Claims have been made that compulsory voting is the only effective way to tackle ‘laziness’ within the electorate. This relies heavily on the assumption that voting is a civic duty; those who disagree would say that the responsibility to drive citizens to the polls rests with politicians and their policies. This measure addresses the symptoms of low voter turnout yet fails to reach the underlying issues. There is more to be said for compulsory first-time voting, due to the habitual nature of casting a ballot; yet both methods could provoke resentment among those wary of the government’s increasing role in the lives of individuals. Automatic registration, while costly, would be ideal in terms of greatly increasing accessibility and easing the voting procedure without causing acrimonious feelings towards the process of democracy.

Perhaps the most constructive, long-term oriented measure suggested is to increase the awareness and civic education of the public. Many people feel disengaged with politics due to feeling ill-informed; this can enhance the general feeling of apathy and separation from representatives. Furthermore, positive reinforcements such as an “I voted” button on Facebook can serve as motivating factors by showing the actions of peers. As well as for general elections, this can be expanded to less publicised races such as Police and Crime Commissioner elections. This heightened awareness can be continued through citizenship education. Highlighting the historic significance of the right to vote and the practicalities involved would target both accessibility and lack of will. Effects may not be immediately evident but will certainly be felt once students reach a voting age. A pertinent measure for recent times might be the promotion of a more transparent parliament; the last few decades have been mired with scandal, which has diminished many citizens’ faith in the system.

None of these measures can be considered wholly successful if the causes of low voter turnout are systemic; more substantial electoral reform may be necessary. The United Kingdom’s system of First-Past-the-Post has led to inordinate levels of ‘wasted votes’, causing frustration amongst voters. The Single Transferable Vote system is favoured by the Electoral Reform Society who believe it would increase the proportionality of parliament. Other alternatives exist but all those considered should meet the primary aim of granting citizens greater control over their representatives. Reform beyond the Westminster elections would involve decreasing centralisation in favour of devolution; the devolved assemblies of the United Kingdom have shifted the balance of power. There is an additional argument that devolution to the English regions would decrease feelings of remoteness from politics and empower citizens to vote. Asymmetrical devolution has been the cause of growing disengagement with politics in recent years. The economy of Greater Manchester is larger than that of Wales; it is hardly surprising that lack of localised autonomy can drive feelings of disenfranchisement.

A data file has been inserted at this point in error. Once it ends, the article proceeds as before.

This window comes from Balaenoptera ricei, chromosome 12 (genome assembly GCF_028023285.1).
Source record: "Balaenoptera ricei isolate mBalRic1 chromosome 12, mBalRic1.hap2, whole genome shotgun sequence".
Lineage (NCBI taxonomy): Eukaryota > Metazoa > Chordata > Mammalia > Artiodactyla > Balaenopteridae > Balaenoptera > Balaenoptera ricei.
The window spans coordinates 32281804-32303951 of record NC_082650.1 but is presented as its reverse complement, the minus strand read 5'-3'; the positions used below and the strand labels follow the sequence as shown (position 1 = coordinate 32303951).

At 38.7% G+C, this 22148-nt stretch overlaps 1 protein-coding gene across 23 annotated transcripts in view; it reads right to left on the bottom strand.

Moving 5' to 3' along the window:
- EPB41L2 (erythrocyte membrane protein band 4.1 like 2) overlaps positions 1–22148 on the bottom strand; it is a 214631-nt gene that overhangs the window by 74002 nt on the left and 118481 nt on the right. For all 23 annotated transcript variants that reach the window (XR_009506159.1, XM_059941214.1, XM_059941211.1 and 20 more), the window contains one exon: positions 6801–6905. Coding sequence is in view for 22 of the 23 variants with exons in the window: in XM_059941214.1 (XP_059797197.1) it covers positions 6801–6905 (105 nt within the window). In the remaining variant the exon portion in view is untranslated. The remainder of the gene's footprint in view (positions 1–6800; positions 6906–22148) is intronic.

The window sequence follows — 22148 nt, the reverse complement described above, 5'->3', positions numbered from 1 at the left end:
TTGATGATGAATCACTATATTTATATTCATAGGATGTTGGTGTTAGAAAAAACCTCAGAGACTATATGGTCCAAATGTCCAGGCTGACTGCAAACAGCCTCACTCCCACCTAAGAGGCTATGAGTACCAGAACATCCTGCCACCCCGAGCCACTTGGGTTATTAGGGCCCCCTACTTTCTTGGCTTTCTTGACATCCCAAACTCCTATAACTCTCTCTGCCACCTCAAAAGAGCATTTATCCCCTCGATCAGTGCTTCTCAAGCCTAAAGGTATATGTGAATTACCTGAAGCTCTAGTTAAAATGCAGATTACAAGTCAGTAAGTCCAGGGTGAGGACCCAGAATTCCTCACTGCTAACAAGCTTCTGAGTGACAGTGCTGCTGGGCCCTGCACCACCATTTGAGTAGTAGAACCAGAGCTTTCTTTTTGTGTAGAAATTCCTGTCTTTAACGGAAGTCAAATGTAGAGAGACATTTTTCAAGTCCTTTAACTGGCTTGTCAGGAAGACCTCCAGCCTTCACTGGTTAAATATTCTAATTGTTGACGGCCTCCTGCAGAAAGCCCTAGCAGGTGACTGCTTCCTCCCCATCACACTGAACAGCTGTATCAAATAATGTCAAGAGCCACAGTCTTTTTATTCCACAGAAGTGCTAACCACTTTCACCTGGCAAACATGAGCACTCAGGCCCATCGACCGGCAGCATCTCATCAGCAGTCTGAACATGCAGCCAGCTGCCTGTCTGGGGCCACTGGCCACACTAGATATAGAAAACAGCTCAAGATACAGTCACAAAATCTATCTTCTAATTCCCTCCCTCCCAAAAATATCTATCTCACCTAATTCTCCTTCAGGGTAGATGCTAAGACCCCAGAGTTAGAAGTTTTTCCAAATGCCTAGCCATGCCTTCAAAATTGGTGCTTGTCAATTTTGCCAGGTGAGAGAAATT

Although the increase to turnout may not be consequential, it would be worth considering expanding the franchise to incarcerated individuals if only from a human rights perspective. While a small minority of the United Kingdom’s prisoners – around 100 – are enfranchised 8 , in response to European Court of Human Rights ruling declaring the blanket ban a human rights violation, there remains around 93,000 who cannot vote. While not all are popular, every measure mentioned henceforth has been afforded a reasonable amount of discussion in the media. It seems that prisoners’ rights are a taboo subject and many fear association with their cause. Be this as it may, prisoners’ enfranchisement is perhaps the most significant measure discussed here; in democratic societies, voting rights establish the civic equality of citizens. By denying these rights to some, the possibility that they will be revoked for others remains open. Importantly, this would help close the human rights gap between the United Kingdom and many European countries.

In conclusion, many of the measures discussed here are worthy of serious contemplation by both the public and the government. Productive conversations may be difficult in the Brexit-centric political climate of recent times; public weariness makes it unlikely that momentum for any major constitutional change will be achieved. However, this should not hinder ardent reformists. Anger towards recent events could certainly fuel turnout at upcoming elections and progressive measures could be made more popular due to general frustration with the United Kingdom’s antiquated political customs. Debate about what constitutes democracy is rife in the wake of Brexit and more than ever, there seems to be an understanding of the historic importance of voting and its modern day political ramifications. In the words of Abraham Lincoln, “to give the victory to the right, not bloody bullets, but peaceful ballots only, are necessary” will be seriously discussed is not unfounded and they should certainly be taken into consideration by all those invested in democracy.

Mia Connors